I headed for the garage storage closets. I thought I remembered in which one I had stored my clubs after the last time I played. I was never a scratch golfer, but I wasn't a slouch either. When I used to play fairly often, I played to an eight handicap. I'd probably be lucky if I could break 90 now. The clubs were where I thought I remembered storing them. I took them out and wiped off the dust. I checked the bag pockets and found a couple sleeves of balls that I had never used. I searched around in the closet and found a package of the practice (whiffle) balls.
The clubs might be a little long for Joel. Although he has grown about 4 inches over the past year, he is still 8 or 9 inches shorter than I am. Maybe I'll get the clubs cut down to fit him. I'll have to think about that. If he gets interested in playing, we can play together and I'll need a set. I leaned the golf bag against the wall outside the back door and then went inside.
"Did you find the clubs, dad?" Joel asked, as I entered the kitchen.
"Yes, I did. When you're done with your snack, I'll show them to you. I think they may be a little long for you. If they are we can get some to fit you. You probably don't need the full set of irons and woods. I know you don't want to lug around that heavy bag."
I went to change clothes. Before I was finished, Joel was at my door wanting to see the golf clubs. I hope he maintained his enthusiasm. Golf can be an extremely frustrating and humbling game.
"Wow! How come you have so many clubs?" Joel asked when we got to the garage.
"Each club has a specific purpose. The irons," I said pointing out the 2 through 9 clubs, "are used to hit different distances. The smaller the number, the longer you can hit the ball. This club is a pitching wedge. It's used when you are close to the hole but not on the green. This one is a sand wedge. You use it when you're in a sand trap. I try to stay out of them, 'cause I'm not good at hitting out of the sand. This is a putter. You use it to roll the ball on the green, hopefully into the hole. The big clubs inside these covers are usually for long distance hitting."
"How do you know which one to hit?"
"It takes practice to see how far you can hit each club. Once you know that, it's easier to make up your mind as to which club to pick," I said. "Let's take this big one, called the driver, and a couple of the irons and go outside. I'll show you how to grip the club and a little of how to swing it. I'll let your coach show you a lot of the basics. I don't want you to be confused by two different methods."
For the next hour, until it started getting dark, I showed Joel some of the basic and let him try to hit a few of the practice balls. He didn't do too badly, but I didn't see a budding Jack Nicklaus or Bobby Jones.
"I didn't think golf was so hard," Joel said. "I thought you just hit the ball and it went where you wanted it to go."
"There are a lot of things you have to concentrate on to be a good golfer. It also helps to be in good physical condition. One thing I want you to remember, it takes a while and a lot of practice to become really good. It's a frustrating game, but it is one that you can play for life. I think we've had enough for this evening. Let's go back inside. It's getting chilly out here."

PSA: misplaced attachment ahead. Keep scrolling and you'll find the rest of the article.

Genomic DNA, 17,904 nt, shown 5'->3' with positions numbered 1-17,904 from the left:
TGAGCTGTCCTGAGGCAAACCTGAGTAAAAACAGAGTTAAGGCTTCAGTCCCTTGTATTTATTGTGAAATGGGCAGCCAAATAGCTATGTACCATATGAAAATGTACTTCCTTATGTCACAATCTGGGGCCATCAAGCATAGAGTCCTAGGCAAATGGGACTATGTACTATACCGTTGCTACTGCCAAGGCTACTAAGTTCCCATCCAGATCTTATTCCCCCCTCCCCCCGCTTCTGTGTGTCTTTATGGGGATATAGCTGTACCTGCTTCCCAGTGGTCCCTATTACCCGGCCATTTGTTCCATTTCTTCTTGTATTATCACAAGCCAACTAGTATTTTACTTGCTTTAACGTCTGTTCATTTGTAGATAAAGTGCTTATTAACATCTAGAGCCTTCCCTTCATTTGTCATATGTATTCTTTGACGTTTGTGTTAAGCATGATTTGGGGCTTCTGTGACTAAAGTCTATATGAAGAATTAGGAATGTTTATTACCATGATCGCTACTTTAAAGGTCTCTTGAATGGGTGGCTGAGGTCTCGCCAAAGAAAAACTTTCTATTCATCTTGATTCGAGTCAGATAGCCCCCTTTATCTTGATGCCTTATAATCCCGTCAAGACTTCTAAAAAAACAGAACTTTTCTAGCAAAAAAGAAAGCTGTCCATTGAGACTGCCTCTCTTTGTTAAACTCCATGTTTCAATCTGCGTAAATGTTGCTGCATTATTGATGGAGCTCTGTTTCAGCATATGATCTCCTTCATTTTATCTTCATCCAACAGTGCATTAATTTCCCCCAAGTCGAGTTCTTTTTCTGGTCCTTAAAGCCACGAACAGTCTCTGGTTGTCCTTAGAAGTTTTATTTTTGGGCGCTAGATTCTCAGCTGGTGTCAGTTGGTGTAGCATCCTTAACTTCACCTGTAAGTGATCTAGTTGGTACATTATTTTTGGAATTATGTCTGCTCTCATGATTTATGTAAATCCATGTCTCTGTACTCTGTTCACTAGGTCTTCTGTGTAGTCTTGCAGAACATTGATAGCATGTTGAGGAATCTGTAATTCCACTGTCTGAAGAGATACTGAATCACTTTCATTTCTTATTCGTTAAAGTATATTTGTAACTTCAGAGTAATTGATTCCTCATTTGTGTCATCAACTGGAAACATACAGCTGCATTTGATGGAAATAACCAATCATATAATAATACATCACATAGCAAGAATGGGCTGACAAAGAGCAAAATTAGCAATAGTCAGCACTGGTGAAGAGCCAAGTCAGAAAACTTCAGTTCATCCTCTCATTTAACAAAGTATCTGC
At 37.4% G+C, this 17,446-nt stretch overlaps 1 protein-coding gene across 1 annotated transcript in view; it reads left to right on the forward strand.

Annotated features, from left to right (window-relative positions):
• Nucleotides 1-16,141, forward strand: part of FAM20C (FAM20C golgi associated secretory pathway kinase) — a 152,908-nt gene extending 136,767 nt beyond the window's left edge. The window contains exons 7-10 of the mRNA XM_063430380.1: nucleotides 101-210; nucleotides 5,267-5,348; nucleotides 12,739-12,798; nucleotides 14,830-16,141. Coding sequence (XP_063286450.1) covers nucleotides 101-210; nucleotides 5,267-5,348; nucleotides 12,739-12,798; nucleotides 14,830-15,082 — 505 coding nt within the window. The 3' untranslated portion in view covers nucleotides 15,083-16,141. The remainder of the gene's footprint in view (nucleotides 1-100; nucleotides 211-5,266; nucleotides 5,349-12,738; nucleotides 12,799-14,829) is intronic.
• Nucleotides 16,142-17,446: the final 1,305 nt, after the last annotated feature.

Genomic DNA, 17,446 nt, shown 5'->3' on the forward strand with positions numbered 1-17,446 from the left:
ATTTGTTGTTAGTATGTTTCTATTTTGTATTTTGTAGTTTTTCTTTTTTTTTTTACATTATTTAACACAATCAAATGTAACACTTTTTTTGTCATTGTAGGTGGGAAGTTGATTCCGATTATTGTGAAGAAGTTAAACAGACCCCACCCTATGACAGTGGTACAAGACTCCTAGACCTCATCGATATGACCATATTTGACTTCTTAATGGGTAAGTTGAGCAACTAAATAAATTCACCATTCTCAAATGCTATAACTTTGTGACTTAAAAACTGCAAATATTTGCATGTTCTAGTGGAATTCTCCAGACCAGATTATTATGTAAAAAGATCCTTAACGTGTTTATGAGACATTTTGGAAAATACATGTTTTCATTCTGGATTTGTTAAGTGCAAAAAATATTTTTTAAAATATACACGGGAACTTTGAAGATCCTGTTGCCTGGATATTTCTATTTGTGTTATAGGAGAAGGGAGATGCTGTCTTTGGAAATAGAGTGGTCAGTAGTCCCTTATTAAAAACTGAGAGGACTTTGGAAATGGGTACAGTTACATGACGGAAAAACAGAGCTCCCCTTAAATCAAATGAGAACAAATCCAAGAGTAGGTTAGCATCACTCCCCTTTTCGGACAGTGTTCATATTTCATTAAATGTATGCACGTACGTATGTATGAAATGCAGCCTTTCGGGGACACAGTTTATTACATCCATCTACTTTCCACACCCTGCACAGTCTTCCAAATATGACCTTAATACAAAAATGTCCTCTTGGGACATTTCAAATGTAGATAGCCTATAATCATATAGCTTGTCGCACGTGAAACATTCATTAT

I put my arm around his shoulder and we walked back to the garage.
Later after supper, as I was loading the new paper into the fax machine, the phone rang. It was Eric. He had a problem and wanted to know if I could help him. It seemed that Bran's placement hearing had been moved up a week and he needed to go to Houston for the hearing on Thursday.
"Could you possibly take care of JR tomorrow night and Thursday after school?" he asked. "We should be back late Thursday evening. At least I hope it's Bran and me and not just me coming back. I don't trust dad to take care of JR by himself."
"Of course he can stay with us. I know the boys would love for him to stay. He'll be no trouble. Do you need someone to look in on your dad while you're gone?"
"I don't think so. Bran and I won't leave until he gets out of school. I'll pick him up at the school and leave from there. Marie and Ricky will be here Thursday, so he won't be alone all that much. I think it would be safe to leave him alone, I just don't think he's capable of taking care of someone else," Eric said. "I'll drop off some clothes for JR in the morning on my way to work."
"What did you think of Ricky's new peg leg?" I asked.
"I thought he was fast on his crutches, but now that boy is a whirling dervish. The only trouble now is that sometimes he gets to going so fast that his peg leg catches and he takes a tumble. He just giggles and gets up and takes off again. God, how can you not love that boy?"
"Well, if I don't see you before you go, good luck at the hearing. I have no doubt that Bran will remain with you."
We said our goodbyes and I went back to loading the paper. As soon as it was loaded, a fax started to print out. It was the statement of my stock portfolio. All the stocks were listed individually, the number of shares owned and the closing price on the last business day of the year. The total value of the stocks was a few dollars over $128.5 million. A very nice rate of return for the year although the tax bite was not going to be nice. The next fax detailed my bond holding, US, corporate bonds and the demand notes I held for Corinthian Academy. The interest from these produced the income that sustained our standard of living. The annual income was just over $550,000. My brokerage account contained $53,491.33 drawing interest at the rate of 6.125%.